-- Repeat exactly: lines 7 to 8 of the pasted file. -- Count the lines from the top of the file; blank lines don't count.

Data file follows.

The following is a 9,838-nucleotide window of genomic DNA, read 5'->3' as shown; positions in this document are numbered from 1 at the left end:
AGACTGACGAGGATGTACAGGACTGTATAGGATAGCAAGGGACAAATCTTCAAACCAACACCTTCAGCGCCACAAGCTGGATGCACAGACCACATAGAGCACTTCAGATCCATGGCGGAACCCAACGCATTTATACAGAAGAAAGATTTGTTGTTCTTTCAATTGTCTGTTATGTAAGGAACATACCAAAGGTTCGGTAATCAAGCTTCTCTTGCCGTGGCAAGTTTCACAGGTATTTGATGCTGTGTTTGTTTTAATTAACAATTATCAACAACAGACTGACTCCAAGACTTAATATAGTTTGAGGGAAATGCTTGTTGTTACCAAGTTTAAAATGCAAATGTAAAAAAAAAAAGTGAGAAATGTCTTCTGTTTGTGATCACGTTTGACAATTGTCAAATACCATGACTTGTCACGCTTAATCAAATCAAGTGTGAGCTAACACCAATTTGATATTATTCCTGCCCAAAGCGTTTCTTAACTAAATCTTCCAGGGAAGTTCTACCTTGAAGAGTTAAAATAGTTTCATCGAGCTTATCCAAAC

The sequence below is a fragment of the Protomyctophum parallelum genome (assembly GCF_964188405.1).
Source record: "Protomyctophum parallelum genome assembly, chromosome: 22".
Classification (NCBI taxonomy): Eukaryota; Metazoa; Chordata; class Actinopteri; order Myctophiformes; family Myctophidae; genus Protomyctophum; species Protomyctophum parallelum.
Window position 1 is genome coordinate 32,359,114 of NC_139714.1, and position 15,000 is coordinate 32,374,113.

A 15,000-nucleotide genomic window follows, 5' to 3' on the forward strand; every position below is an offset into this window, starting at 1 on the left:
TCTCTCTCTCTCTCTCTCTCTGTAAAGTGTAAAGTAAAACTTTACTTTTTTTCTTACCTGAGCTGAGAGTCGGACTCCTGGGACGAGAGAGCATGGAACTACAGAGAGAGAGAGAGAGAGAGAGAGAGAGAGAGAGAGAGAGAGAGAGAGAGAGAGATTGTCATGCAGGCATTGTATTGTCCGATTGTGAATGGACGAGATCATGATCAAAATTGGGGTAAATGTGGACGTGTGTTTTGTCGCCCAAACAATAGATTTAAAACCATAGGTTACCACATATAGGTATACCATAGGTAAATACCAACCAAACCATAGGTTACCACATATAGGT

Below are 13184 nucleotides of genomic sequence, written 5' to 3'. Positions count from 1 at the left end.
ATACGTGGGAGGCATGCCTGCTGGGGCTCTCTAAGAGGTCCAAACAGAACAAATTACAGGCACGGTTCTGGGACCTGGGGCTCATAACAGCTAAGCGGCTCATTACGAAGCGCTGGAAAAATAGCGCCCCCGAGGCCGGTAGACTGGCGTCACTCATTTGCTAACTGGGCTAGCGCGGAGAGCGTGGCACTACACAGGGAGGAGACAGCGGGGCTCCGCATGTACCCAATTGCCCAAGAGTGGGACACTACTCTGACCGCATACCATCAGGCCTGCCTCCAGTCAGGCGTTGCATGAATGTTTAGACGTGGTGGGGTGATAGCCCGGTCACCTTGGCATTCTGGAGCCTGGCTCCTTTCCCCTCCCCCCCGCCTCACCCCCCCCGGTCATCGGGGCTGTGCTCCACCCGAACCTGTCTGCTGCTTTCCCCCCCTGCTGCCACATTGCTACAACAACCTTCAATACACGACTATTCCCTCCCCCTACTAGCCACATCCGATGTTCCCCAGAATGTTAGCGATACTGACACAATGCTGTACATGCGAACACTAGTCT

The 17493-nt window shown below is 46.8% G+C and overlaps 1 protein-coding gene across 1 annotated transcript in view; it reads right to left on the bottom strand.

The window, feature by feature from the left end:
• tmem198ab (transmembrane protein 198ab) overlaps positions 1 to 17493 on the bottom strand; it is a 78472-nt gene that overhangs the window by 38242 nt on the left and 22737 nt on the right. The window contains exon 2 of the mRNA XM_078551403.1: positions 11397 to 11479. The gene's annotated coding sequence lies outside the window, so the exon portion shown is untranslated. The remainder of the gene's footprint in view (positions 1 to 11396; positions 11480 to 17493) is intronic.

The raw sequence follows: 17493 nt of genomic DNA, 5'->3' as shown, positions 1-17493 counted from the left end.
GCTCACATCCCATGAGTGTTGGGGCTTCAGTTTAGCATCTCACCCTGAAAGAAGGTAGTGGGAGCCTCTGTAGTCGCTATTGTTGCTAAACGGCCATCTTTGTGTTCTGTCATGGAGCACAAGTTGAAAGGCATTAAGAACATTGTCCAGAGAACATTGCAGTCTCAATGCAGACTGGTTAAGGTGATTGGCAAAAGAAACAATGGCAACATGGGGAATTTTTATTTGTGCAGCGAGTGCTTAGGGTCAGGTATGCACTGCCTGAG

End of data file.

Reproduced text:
A 15,000-nucleotide genomic window follows, 5' to 3' on the forward strand; every position below is an offset into this window, starting at 1 on the left:
TCTCTCTCTCTCTCTCTCTCTGTAAAGTGTAAAGTAAAACTTTACTTTTTTTCTTACCTGAGCTGAGAGTCGGACTCCTGGGACGAGAGAGCATGGAACTACAGAGAGAGAGAGAGAGAGAGAGAGAGAGAGAGAGAGAGAGAGAGAGAGAGAGAGATTGTCATGCAGGCATTGTATTGTCCGATTGTGAATGGACGAGATCATGATCAAAATTGGGGTAAATGTGGACGTGTGTTTTGTCGCCCAAACAATAGATTTAAAACCATAGGTTACCACATATAGGTATACCATAGGTAAATACCAACCAAACCATAGGTTACCACATATAGGT